A tip for this: leave Friday's as a "normal hours" day so you only have 4 hellishly early days per week. This was a game-changer.

    If you can stomach going to bed the same time as your kids, 4 days a week, 6 months a year, then I'd recommend it. Off out to play pitch and putt at noon today, before a few more hours of peaceful work in the afternoon.


  • Registered Users Posts: 2,645 ✭✭✭ krissovo


    I worked US mountain time for 2 years, at the time it was great. I could drop the kids to school so my wife could start her job early, game of golf or go swimming/cycling. I would start between 1 or 2pm and finish at 9 or 10. I would plan a lunch break at dinner time and block my diary for 30 minutes while I put the kids to bed at 8pm.

    Fridays were a pain as that last 4 or 5 hours would drag while our friends were at the pub or we wanted to get away for a long weekend.

    The biggest challenge I found was culture, the company I worked for only had 10 paid holidays a year with 5 sick days. Being in Ireland I had 20 and sick benifits but with the rest of my team getting less I kind of followed them and only took 10 to 15. Also public holidays did not align with my wife and at Christmass they would work up to new years eve and start again on Stephens day. Small talk was often based on watching the collage football or the awesome weather when its grey and miserable in Ireland.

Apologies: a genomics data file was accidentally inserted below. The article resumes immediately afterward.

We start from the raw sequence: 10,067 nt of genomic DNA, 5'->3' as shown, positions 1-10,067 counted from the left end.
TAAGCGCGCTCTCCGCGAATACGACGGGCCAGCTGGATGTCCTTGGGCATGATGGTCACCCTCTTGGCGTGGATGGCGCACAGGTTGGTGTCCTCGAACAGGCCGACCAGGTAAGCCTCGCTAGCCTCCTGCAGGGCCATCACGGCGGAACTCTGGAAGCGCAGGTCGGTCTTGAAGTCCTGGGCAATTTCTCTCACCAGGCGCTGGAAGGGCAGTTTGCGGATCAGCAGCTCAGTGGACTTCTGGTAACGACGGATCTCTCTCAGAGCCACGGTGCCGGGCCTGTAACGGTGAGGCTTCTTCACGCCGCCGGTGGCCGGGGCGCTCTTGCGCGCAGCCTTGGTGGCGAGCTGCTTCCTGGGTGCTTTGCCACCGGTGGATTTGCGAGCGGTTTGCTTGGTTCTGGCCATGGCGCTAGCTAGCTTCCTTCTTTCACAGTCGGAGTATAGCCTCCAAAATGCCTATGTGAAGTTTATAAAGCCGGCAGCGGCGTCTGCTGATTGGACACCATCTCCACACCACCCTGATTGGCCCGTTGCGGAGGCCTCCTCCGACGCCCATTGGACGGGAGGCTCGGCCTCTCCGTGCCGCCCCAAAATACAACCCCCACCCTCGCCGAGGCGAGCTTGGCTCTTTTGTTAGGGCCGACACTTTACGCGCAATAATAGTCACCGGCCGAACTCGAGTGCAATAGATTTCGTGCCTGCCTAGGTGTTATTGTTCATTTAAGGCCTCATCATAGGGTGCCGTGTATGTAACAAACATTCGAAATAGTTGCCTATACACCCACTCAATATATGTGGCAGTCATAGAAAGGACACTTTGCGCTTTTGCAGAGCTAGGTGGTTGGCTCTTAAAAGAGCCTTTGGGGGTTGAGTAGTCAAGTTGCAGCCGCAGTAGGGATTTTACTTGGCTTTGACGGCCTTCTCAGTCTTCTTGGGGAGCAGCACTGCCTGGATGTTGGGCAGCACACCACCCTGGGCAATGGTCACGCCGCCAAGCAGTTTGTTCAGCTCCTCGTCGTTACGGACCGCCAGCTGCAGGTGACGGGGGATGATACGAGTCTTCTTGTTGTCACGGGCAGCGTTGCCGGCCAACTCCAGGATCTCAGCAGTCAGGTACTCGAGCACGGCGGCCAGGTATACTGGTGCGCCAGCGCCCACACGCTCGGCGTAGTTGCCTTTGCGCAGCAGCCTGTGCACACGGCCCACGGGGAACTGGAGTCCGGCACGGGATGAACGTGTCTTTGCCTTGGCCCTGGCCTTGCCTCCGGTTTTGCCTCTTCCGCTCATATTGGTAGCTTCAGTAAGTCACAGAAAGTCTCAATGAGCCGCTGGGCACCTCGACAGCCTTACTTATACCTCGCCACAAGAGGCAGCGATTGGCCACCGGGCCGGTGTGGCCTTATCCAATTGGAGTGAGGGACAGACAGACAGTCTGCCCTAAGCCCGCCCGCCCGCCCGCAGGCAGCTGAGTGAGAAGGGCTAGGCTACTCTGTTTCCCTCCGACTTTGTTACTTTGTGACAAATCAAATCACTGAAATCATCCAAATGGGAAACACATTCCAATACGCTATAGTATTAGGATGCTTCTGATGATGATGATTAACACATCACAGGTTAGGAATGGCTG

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  • Registered Users Posts: 194 ✭✭ Anonymou


    Thank you for all the replies, great to hear the different perspectives. EST time seems fairly manageable in terms of not really changing your sleeping pattern much, just your free time is now before work rather than after work as it would normally be. Weeknight socialising (in a normal world) would have to be sacrificed more or less, although as mentioned if you could get one/two days where you are closer to GMT I think that would be a great compromise, particularly Thursday and Fridays.
    Were any of you involved in clubs for sports/hobbies? Thinking this would be rather hard to keep involved with if not able to train or participate during the week.


  • Registered Users Posts: 2,645 ✭✭✭ krissovo


    Anonymou wrote: »
    Were any of you involved in clubs for sports/hobbies? Thinking this would be rather hard to keep involved with if not able to train or participate during the week.

    I missed out on a whiskey club I was in for their bi-weekly Thursday meetings :D